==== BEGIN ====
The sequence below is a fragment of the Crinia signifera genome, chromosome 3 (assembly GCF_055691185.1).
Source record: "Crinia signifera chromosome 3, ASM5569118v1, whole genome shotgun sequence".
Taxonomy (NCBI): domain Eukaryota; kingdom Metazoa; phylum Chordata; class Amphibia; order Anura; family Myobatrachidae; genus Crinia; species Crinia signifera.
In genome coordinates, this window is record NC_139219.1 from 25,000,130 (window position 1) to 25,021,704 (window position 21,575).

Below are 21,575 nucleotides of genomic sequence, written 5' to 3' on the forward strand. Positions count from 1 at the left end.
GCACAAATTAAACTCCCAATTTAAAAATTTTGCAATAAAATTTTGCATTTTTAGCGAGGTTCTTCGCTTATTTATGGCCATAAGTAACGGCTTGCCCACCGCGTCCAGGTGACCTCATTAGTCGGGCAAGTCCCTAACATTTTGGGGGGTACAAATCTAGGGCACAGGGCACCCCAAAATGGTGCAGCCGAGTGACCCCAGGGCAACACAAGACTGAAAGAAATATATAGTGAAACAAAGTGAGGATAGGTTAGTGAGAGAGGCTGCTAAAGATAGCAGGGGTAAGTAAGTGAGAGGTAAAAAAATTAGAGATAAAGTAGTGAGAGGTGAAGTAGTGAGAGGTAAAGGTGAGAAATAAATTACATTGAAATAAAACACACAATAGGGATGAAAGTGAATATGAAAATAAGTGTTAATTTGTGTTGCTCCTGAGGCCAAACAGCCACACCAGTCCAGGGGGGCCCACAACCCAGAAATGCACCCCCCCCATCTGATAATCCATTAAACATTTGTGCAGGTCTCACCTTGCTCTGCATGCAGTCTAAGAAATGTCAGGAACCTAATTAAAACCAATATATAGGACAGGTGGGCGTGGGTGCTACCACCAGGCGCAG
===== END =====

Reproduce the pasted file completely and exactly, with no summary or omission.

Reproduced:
The sequence below is a fragment of the Crinia signifera genome, chromosome 3 (assembly GCF_055691185.1).
Source record: "Crinia signifera chromosome 3, ASM5569118v1, whole genome shotgun sequence".
Taxonomy (NCBI): domain Eukaryota; kingdom Metazoa; phylum Chordata; class Amphibia; order Anura; family Myobatrachidae; genus Crinia; species Crinia signifera.
In genome coordinates, this window is record NC_139219.1 from 25,000,130 (window position 1) to 25,021,704 (window position 21,575).

Below are 21,575 nucleotides of genomic sequence, written 5' to 3' on the forward strand. Positions count from 1 at the left end.
GCACAAATTAAACTCCCAATTTAAAAATTTTGCAATAAAATTTTGCATTTTTAGCGAGGTTCTTCGCTTATTTATGGCCATAAGTAACGGCTTGCCCACCGCGTCCAGGTGACCTCATTAGTCGGGCAAGTCCCTAACATTTTGGGGGGTACAAATCTAGGGCACAGGGCACCCCAAAATGGTGCAGCCGAGTGACCCCAGGGCAACACAAGACTGAAAGAAATATATAGTGAAACAAAGTGAGGATAGGTTAGTGAGAGAGGCTGCTAAAGATAGCAGGGGTAAGTAAGTGAGAGGTAAAAAAATTAGAGATAAAGTAGTGAGAGGTGAAGTAGTGAGAGGTAAAGGTGAGAAATAAATTACATTGAAATAAAACACACAATAGGGATGAAAGTGAATATGAAAATAAGTGTTAATTTGTGTTGCTCCTGAGGCCAAACAGCCACACCAGTCCAGGGGGGCCCACAACCCAGAAATGCACCCCCCCCATCTGATAATCCATTAAACATTTGTGCAGGTCTCACCTTGCTCTGCATGCAGTCTAAGAAATGTCAGGAACCTAATTAAAACCAATATATAGGACAGGTGGGCGTGGGTGCTACCACCAGGCGCAG